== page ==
SEC Unveils Proposed Exec. Comp. Disclosures Mandate

January 17, 2006 ( - Federal securities regulators have unanimously backed proposed new rules that would require companies to disclose new executive pay information and couch those disclosures in plain English.

According to a  Web statement by the US Securities and Exchange Commission (SEC),  the proposed rules would cover proxy statements, annual reports, registration statements and the commission Form 8-K. Companies would be required to detail compensation arrangements through refined data tables and improved text section of the complete compensation packages of:

  • the CEO,
  • the CFO,
  • the three highest paid executives, and
  • the directors.

SEC Chairman Christopher Cox stressed that the proposal is about “wage clarity, not wage controls,” saying that stepped up disclosure mandates should help investors get a better idea of what companies are paying their executives, the Wall Street Journal reported. Members of the public can now submit comments on the proposal to the commission.

While the SEC is not tackling CEO pay itself, SEC Commissioner Roel Campos, a Democrat, said if the proposal is put in place, succinct tables would provide “one-stop shopping” for investors who want to quickly figure out what CEOs really earn, according to the Journal. “Shareholders will have no one to blame but themselves if executive pay continues to rocket upward,”. Campos added.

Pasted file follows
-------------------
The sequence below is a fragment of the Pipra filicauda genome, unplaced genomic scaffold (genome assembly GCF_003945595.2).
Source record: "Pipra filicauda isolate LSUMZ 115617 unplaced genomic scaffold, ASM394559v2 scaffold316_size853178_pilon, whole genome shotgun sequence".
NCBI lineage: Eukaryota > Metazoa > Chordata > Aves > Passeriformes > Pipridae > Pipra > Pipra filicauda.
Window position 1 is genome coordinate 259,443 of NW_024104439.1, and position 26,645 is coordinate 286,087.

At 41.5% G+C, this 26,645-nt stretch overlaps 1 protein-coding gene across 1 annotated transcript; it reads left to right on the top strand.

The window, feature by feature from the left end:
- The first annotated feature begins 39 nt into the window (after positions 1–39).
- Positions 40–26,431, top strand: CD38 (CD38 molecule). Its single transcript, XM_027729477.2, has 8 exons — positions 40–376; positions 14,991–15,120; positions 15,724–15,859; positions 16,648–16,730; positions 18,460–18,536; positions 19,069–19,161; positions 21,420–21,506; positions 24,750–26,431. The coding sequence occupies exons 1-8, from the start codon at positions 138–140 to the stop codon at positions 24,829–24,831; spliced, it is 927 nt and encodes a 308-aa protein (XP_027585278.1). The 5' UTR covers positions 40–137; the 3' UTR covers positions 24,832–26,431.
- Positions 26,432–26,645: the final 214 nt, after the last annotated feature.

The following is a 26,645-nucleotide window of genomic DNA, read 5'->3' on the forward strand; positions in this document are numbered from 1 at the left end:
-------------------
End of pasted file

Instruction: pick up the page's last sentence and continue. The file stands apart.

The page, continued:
According to the SEC, the rules would require a compensation discussion and analysis section dealing with the objectives and implementation of executive compensation programs. The section would focus on the most important factors underlying each company’s compensation policies and decisions.

The rules called for executive compensation disclosure to be organized into three broad categories:

  • compensation over the last three years
  • holdings of outstanding equity-related interests received as compensation that are the source of future gains – A dollar value will be shown for all stock-based awards, including stock and stock options, measured at grant date fair value, computed pursuant to Financial Accounting Standards Board’s Statement of Financial Accounting Standards No. 123,   to provide a more complete picture of compensation and facilitate reporting total compensation.
  • Retirement plans and other post-employment payments and benefits – the Retirement Plan Potential Annual Payments and Benefits Table, which would disclose annual benefits payable to each named executive officer;the Nonqualified Defined Contribution and Other Deferred Compensation Plans Table, which would disclose year-end balance, and executive contributions, company contributions, earnings and withdrawals for the year; and disclosure of payments and benefits (including perquisites) payable on termination or change in control, including quantification of these potential payments and benefits.

Also, after several highly publicized examples of executives receiving numerous non-monetary perks, the rules mandate that the threshold for disclosing such perks would be reduced to $10,000, the commission said. Interpretive guidance is provided for determining what is a prerequisite. The threshold is now $50,000.

A statement by Cox is  here .